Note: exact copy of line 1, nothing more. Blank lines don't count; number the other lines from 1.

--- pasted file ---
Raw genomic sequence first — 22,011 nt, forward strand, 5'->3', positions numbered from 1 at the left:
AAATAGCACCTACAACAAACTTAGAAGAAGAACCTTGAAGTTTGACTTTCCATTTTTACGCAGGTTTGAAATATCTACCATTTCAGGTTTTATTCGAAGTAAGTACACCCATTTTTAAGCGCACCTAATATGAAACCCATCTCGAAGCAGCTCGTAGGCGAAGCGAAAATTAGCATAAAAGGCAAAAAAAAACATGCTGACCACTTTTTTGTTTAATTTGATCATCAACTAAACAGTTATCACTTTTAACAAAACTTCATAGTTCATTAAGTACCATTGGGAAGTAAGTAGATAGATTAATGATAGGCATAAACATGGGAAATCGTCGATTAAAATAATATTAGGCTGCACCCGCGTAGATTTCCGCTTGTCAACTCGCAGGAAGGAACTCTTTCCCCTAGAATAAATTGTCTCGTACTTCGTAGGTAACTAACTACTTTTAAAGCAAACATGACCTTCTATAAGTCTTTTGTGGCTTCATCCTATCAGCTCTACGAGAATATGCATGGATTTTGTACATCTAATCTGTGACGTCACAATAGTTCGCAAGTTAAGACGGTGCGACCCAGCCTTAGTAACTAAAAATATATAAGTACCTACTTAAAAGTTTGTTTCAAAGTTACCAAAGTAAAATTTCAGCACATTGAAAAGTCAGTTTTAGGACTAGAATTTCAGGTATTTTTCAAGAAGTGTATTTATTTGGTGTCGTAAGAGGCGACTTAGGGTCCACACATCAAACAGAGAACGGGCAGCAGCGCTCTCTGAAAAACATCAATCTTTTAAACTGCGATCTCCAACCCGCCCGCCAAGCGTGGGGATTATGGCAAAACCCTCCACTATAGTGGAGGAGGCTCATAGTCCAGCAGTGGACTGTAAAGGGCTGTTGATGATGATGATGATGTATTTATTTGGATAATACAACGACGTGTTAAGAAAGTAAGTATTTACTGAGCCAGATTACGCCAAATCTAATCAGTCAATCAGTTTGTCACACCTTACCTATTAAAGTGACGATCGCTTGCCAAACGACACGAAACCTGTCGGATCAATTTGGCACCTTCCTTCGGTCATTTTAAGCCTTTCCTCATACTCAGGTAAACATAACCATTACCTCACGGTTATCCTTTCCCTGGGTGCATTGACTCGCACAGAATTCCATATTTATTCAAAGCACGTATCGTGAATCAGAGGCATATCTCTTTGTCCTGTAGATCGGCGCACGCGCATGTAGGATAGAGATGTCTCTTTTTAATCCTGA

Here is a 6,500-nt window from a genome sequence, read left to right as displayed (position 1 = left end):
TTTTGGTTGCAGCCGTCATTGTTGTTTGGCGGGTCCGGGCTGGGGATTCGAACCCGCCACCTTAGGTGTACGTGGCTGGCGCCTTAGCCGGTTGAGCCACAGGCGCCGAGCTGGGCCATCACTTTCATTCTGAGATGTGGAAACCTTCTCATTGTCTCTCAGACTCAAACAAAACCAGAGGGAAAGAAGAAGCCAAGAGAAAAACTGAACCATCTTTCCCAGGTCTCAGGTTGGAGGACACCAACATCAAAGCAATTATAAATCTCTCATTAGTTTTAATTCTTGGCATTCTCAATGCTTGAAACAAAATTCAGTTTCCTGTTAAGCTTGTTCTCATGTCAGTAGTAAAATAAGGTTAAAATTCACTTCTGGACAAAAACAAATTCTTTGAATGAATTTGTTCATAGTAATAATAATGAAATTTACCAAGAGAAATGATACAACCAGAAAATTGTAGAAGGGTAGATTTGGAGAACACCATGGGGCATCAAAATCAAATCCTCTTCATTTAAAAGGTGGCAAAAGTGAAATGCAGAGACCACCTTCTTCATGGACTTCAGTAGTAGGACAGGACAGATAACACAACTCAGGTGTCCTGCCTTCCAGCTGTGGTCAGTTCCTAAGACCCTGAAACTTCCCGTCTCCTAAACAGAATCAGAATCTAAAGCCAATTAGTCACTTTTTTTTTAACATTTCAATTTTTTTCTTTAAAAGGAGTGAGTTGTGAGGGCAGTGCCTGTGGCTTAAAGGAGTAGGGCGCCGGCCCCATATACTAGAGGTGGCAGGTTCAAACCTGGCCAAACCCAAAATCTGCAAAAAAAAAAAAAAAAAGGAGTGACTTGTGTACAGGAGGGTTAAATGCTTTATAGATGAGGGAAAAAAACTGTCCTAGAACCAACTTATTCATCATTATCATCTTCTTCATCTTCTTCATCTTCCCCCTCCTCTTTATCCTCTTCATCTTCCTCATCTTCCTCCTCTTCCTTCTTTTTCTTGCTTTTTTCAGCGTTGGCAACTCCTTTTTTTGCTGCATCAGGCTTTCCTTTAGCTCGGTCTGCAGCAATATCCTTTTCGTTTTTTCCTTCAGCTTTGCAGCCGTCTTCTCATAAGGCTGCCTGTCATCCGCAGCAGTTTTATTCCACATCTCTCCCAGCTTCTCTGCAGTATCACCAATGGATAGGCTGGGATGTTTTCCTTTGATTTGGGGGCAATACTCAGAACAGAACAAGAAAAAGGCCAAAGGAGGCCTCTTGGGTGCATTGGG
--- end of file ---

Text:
Raw genomic sequence first — 22,011 nt, forward strand, 5'->3', positions numbered from 1 at the left: